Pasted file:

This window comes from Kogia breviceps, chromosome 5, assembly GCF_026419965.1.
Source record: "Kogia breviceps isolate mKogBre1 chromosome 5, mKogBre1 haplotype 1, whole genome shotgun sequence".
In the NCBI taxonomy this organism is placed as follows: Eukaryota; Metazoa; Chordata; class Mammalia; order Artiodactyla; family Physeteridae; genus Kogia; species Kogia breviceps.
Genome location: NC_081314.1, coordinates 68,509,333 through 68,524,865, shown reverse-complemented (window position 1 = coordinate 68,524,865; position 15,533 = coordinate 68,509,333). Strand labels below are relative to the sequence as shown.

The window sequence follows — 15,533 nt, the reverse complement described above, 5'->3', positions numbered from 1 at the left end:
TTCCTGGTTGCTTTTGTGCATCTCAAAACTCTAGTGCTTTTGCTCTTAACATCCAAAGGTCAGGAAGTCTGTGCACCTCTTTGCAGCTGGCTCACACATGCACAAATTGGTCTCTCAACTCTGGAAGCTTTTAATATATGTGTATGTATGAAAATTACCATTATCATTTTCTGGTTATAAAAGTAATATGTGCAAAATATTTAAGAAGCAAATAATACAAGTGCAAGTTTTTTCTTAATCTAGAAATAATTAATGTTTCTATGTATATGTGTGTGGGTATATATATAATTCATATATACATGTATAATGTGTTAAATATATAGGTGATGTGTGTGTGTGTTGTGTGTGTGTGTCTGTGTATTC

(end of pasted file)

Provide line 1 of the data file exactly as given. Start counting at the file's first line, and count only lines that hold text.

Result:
This window comes from Kogia breviceps, chromosome 5, assembly GCF_026419965.1.